“This is a huge difference between the US and the UK, and one of the reasons reverse mortgage / equity release companies have been so attractive.” [is] realizing that you are making a payment to someone that you really need to make due to their ability to make those payments in retirement, including [with] Retirement income, ”says Mayer. “When People Have Trouble Qualifying For A Financial Assessment – What Some Borrowers Do Here” [in] just making tax and insurance payments – you can imagine that for a lot of these people it doesn’t make much sense to put them on a traditional mortgage. “

Another difference between the US and UK reverse mortgage markets is in the approaches to financial planning, where UK planners can be licensed and paid to offer reverse mortgages the way they would any other product, Mayer says.

“I know this is an abomination [in the U.S.]“Says Mayer. “We have RESPA and a lot of problems here. But […] One of the challenges for planners, I suspect, is that it is difficult to offer a product that is in the best interests of the customer. We’ve had more and more financial planners working to the best of interests or even a fiduciary standard, but still many of them get paid to offer almost every other product and so it makes a difference. “

This is not to say that American standards for paying planners should change, just to highlight the differences between the two countries, Mayer explains.

Financing through insurance, no securitization

A final highlighted difference between the two territories is that mortgages in the UK are “mostly” funded by insurance companies, Mayer says. This has some specific advantages over securitization financing, he says.

“There’s a stability associated with products that are funded by regulated companies, not securitisations, which can do well [or] can do badly, ”explains Mayer. “Reliance on securitisations struggles when markets melt together. In Great Britain, the overwhelming dependence on insurance companies – and also on pension funds – is associated with a certain degree of stability. It’s also longer-term capital. You see the market a little differently. “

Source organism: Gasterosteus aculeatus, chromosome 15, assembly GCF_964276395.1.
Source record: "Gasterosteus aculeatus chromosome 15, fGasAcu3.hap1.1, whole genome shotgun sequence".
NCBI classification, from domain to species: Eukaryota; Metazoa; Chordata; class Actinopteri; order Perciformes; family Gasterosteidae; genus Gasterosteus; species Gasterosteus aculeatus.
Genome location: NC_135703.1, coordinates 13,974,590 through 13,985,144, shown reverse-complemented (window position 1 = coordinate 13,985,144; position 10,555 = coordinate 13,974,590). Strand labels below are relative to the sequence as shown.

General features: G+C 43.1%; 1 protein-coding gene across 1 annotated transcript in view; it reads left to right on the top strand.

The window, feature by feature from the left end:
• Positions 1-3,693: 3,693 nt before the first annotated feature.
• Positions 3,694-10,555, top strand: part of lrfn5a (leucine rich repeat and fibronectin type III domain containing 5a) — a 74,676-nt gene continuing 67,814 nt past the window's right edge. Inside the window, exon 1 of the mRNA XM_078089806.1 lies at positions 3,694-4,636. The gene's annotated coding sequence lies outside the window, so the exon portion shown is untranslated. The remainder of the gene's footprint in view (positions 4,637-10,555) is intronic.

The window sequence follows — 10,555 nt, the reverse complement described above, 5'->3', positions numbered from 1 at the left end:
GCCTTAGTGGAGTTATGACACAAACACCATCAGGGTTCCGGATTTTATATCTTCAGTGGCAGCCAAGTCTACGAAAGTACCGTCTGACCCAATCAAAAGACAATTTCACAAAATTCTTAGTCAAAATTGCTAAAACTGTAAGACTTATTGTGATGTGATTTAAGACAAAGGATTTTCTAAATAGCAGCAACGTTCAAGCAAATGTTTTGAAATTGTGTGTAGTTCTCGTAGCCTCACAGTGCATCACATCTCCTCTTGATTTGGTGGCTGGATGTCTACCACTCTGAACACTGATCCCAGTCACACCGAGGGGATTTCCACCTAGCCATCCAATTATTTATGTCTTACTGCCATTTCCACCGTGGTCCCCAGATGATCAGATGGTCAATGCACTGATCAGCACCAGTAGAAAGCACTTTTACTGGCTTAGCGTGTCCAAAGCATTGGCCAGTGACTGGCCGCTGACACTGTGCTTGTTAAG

In countries like Canada and Australia, as well as in many parts of Europe, the products are mainly financed by banks. This is also a difference, but this model can have its own problems, says Mayer.

“Banks are not the perfect solution because banks finance with short-term deposits,” says Mayer. “And when they have problems with deposits, when regulators face challenges, their deposits are short term. They can come in, they can go out, they compete with money market funds. Financing things with shorter term funding Reverse Mortgage Daily can sometimes be less reliable. “

This was a lesson Longbridge learned and applied to its own proprietary reverse mortgage suite of products, Platinum, backed by longer-term funding companies, says Mayer.

“I think the longer term funding kept the product in the market, and certainly in the UK during tough times,” he says. “Trust in securitisations, on the other hand, works until it no longer works. And if not, there are problems. And these are, at least for me, some of the lessons that we humans can take with us in other places. “